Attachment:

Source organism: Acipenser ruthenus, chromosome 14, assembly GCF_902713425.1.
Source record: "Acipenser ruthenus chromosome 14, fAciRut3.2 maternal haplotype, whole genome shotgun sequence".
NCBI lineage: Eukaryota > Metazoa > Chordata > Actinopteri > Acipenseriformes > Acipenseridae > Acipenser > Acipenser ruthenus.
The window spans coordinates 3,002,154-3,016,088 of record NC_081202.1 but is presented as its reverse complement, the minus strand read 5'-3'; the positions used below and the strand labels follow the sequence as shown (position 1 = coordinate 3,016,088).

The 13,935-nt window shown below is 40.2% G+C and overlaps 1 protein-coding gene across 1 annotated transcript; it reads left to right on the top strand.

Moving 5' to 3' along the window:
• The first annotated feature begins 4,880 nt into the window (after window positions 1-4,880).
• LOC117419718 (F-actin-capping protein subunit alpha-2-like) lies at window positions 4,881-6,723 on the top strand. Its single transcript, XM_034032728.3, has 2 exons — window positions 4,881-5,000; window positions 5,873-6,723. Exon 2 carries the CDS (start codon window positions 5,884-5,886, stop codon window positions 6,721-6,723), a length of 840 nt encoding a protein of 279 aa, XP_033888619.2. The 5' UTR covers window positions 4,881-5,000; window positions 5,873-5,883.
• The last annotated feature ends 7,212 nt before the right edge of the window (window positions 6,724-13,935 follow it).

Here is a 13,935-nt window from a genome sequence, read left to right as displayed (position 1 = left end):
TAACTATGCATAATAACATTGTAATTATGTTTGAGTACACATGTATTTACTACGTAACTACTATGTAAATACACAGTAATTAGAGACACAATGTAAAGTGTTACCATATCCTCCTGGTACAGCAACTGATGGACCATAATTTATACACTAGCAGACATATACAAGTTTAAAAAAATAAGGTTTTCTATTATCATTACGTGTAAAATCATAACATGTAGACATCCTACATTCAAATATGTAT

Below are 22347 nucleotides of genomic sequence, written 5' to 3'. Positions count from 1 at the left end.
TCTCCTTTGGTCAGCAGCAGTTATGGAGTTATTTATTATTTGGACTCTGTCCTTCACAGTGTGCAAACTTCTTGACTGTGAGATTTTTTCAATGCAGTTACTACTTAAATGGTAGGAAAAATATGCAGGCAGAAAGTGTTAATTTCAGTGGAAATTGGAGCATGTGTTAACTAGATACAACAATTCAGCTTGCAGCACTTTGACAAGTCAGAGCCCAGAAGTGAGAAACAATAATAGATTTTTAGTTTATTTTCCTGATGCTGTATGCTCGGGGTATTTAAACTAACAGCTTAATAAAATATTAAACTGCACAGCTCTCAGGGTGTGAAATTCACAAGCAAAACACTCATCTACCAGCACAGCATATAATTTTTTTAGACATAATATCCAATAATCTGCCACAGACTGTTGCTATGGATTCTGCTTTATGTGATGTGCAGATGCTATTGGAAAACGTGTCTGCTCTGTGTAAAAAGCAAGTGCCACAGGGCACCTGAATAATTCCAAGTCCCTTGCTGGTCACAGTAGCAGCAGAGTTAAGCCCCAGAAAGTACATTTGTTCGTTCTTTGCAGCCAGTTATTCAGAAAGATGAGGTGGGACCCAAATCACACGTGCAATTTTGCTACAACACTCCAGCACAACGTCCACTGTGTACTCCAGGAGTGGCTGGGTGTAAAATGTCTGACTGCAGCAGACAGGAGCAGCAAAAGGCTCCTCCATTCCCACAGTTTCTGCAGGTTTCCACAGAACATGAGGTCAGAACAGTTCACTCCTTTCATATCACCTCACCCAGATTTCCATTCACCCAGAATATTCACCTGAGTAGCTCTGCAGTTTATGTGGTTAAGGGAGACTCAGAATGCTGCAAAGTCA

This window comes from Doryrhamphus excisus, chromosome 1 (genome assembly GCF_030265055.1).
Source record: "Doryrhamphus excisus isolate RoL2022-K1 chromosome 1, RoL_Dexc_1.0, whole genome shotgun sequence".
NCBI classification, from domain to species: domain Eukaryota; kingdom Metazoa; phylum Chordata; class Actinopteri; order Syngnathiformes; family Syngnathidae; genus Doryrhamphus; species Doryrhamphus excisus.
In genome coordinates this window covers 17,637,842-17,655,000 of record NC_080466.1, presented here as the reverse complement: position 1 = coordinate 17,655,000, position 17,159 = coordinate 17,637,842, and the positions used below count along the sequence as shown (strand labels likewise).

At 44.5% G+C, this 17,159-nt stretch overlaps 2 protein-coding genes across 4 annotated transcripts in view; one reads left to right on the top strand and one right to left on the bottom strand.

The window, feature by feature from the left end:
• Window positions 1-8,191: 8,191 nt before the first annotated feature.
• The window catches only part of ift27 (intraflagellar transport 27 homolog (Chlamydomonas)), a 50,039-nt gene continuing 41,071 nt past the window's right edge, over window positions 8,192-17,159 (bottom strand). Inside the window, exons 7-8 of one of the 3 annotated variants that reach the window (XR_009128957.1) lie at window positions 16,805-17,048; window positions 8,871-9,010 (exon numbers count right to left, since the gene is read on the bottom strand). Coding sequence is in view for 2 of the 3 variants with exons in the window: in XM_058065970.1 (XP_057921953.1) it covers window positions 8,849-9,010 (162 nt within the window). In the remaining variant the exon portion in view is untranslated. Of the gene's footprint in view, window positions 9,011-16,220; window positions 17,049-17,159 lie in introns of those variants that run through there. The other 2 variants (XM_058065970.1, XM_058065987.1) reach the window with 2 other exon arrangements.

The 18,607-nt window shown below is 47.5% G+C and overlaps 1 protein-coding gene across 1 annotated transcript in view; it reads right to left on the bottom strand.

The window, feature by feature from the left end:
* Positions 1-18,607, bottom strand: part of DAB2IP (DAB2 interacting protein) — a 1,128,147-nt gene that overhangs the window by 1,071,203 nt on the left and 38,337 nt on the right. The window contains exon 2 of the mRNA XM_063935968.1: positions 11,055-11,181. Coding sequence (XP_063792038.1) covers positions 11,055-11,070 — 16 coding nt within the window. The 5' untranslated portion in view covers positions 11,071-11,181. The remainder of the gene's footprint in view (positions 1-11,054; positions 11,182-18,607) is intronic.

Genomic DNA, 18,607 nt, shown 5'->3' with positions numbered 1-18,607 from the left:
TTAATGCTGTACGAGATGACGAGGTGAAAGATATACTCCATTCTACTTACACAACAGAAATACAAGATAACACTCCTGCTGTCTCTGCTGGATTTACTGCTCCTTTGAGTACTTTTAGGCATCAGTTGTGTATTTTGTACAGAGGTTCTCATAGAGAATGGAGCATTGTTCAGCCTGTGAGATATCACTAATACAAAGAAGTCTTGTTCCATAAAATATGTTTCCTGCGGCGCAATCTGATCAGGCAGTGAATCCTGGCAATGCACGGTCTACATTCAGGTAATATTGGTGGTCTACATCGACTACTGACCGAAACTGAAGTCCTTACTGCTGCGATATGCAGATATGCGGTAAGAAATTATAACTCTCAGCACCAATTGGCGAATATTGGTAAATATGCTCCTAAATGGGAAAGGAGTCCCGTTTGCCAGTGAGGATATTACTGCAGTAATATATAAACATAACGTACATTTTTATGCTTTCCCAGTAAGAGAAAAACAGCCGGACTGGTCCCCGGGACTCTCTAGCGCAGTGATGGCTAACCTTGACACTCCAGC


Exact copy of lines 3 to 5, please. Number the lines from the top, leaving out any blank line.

NCBI lineage: Eukaryota > Metazoa > Chordata > Actinopteri > Acipenseriformes > Acipenseridae > Acipenser > Acipenser ruthenus.
The window spans coordinates 3,002,154-3,016,088 of record NC_081202.1 but is presented as its reverse complement, the minus strand read 5'-3'; the positions used below and the strand labels follow the sequence as shown (position 1 = coordinate 3,016,088).

The 13,935-nt window shown below is 40.2% G+C and overlaps 1 protein-coding gene across 1 annotated transcript; it reads left to right on the top strand.